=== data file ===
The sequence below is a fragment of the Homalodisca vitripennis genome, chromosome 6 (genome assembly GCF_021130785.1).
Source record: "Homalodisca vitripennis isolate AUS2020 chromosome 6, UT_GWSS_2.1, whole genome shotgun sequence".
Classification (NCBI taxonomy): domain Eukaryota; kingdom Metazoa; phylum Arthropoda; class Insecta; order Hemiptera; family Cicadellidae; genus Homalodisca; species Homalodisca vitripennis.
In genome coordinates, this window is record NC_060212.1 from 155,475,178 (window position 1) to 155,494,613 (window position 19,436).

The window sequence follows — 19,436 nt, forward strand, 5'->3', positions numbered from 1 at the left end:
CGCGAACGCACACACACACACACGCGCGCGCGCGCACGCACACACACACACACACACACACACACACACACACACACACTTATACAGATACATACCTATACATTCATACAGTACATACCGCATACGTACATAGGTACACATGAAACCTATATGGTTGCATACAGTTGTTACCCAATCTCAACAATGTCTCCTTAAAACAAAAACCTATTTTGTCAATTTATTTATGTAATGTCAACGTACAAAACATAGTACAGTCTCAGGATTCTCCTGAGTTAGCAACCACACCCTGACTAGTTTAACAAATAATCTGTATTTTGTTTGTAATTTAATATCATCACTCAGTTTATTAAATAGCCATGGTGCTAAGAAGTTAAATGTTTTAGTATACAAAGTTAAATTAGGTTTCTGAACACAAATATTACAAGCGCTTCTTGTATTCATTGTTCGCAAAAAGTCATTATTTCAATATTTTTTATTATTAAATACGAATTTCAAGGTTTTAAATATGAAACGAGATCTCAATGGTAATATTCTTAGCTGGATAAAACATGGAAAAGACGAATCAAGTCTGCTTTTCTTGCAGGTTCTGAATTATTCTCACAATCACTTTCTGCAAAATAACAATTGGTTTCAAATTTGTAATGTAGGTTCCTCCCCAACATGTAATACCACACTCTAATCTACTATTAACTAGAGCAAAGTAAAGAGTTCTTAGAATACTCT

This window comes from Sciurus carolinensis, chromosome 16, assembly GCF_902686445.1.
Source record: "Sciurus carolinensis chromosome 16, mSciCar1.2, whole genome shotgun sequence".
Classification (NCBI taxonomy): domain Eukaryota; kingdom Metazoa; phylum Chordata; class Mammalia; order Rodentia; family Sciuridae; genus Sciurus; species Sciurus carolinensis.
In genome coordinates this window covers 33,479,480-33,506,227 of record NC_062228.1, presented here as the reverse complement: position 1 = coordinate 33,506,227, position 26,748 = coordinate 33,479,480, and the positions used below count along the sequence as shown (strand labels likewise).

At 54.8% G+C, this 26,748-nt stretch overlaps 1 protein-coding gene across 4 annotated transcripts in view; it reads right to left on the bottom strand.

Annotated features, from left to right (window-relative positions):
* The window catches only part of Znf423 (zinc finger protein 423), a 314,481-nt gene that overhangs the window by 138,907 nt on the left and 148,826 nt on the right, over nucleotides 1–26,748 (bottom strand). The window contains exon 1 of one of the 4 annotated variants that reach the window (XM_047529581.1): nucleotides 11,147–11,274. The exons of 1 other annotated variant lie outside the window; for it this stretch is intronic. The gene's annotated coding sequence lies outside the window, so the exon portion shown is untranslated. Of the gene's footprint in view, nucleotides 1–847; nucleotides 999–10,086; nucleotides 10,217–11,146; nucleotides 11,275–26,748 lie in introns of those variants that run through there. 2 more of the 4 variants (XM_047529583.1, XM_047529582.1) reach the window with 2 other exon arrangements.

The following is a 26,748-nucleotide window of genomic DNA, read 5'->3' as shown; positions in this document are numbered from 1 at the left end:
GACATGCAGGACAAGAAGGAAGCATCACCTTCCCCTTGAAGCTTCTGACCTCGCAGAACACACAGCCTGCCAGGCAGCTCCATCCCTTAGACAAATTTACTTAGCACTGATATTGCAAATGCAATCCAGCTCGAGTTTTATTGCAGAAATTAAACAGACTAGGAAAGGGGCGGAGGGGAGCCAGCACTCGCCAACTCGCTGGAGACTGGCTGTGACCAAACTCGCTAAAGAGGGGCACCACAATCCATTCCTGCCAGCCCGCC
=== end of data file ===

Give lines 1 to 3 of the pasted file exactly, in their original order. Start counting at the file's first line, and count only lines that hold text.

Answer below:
The sequence below is a fragment of the Homalodisca vitripennis genome, chromosome 6 (genome assembly GCF_021130785.1).
Source record: "Homalodisca vitripennis isolate AUS2020 chromosome 6, UT_GWSS_2.1, whole genome shotgun sequence".
Classification (NCBI taxonomy): domain Eukaryota; kingdom Metazoa; phylum Arthropoda; class Insecta; order Hemiptera; family Cicadellidae; genus Homalodisca; species Homalodisca vitripennis.